Morris is still currently projected as the 12th back and No. 25 player overall, but by the end of 2015 some owners might regret not taking him sooner.
Bobby Rainey and Doug Martin, Tampa Bay Buccaneers
One of several position battles, and the first of two on this list, Martin and Rainey must also compete with Charles Sims for the starting spot in 2015. However, Sims contract isn't up after next season and both Martin and Rainey’s are.
After missing all but six games in 2013 because of a shoulder injury, which was a shame after totaling 1,454 yards and 11 touchdowns in his rookie year, Martin then missed five games last season with various knee and ankle snags. That gave Rainey the chance to swoop in and rack up 406 yards and a touchdown at 4.3 yards per carry over 15 games last year, compared to 3.7 yards per carry for Martin.
Rainey signed a one-year tender offer with the Bucs, which means he might not even make the roster, but if he does owners will need to monitor Tampa Bay’s OTAs and training camp to see who emerges as the No. 1 back. Its possible head coach Lovie Smith goes with a triumvirate of Martin, Rainey, and Sims, which would diminish most of their fantasy value. But if one is chosen over the others it could prove fruitful in the fantasy season.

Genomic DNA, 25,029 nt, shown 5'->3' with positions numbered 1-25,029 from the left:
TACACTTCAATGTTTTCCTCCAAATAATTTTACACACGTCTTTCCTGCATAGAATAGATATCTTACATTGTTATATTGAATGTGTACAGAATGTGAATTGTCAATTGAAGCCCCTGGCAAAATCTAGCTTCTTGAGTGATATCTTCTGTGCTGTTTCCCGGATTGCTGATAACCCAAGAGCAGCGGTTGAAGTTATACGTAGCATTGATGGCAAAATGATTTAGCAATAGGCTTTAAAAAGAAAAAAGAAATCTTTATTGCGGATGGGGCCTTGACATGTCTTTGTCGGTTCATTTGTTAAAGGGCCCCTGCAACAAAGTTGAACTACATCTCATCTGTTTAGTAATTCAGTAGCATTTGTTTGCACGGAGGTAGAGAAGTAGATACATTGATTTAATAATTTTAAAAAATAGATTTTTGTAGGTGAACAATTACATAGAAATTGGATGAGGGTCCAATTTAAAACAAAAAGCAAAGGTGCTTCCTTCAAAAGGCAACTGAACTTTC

Martin’s the 34th back listed, and Rainey’s not even on the board, which means either could be a steal in the later rounds.
Lamar Miller, Miami Dolphins
Miller’s coming off a career year with 1,099 yards and eight touchdowns, and he’s seeking a contract just like his quarterback Ryan Tannehill received earlier this month. He’s missed only three games over the last three seasons, and Miller should be the starter in Week 1. But he’s also the 18th back off the board and No. 44 player selected overall.
Picking up Miller in the third or fourth round represents very little risk, and he could be paired with any of the running backs currently ranked higher. Furthermore, there’s little competition behind Miller with only rookie Jay Ajayi a serious threat heading into training camp.
Matt Asiata, Minnesota Vikings
Adrian Peterson’s ongoing saga with the Vikings is getting ugly with head coach Mike Zimmer telling NFL Network that he’ll either play for the Vikings or no one else. If he does play, than Asiata’s value diminishes considerably and owners might hold on to him only if Peterson shows signs of rust after a year away from the game or as a handcuff for red zone opportunities.